The world is on fire. We seem to be ‘pivoting’ around the challenges of our new world with some success and some failures. For communications leaders, interpreting how this world affects the brands they work with is the new norm. A norm that inspires different behaviours that may attract controversy. A norm that impacts how businesses adjust and retain authenticity in terms of how they operate. Progressiveness it seems sits with the brands that are ‘ready to adapt and evolve’ while also being aware of ‘their impact, power and purpose’. The starting point however, as one Communications leader pointed out, begins with the mantra ‘do no harm’.
Sample: Communications Index July 2020 comprising c1100 senior communications leaders, based in the UK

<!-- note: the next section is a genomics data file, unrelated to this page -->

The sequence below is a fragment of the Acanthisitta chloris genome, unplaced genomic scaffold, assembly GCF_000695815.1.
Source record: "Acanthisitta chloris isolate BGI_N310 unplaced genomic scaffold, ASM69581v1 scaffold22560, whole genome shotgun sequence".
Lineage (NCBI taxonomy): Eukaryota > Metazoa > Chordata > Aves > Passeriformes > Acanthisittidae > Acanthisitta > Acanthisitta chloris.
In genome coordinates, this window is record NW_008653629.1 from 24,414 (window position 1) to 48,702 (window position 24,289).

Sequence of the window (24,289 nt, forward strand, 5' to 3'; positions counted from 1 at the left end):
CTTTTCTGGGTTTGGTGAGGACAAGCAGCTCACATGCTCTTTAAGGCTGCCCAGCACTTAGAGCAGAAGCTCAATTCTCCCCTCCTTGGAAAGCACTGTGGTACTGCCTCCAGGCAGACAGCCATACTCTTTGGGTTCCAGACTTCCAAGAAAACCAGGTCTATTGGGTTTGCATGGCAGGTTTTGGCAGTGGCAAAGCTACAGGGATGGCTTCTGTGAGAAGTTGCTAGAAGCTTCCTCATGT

A Communications Director working in the Arts sector observed,Staying true to your values in everything you do and using your voice and influence as a brand to do good and to do the just and right thing has never been more important than it is now, against a pandemic that has united us globally and a collective recognition of the importance of equality and the need to fight injustice and ensure change. Customers are loyal to brands that reflect their own values; and when it comes to millennial and Gen Z, that statement is amplified. It makes good business sense BUT brands have a responsibility to consider social and ethical issues as part of their strategy.
Which one of these, if any, defines a progressive brand today?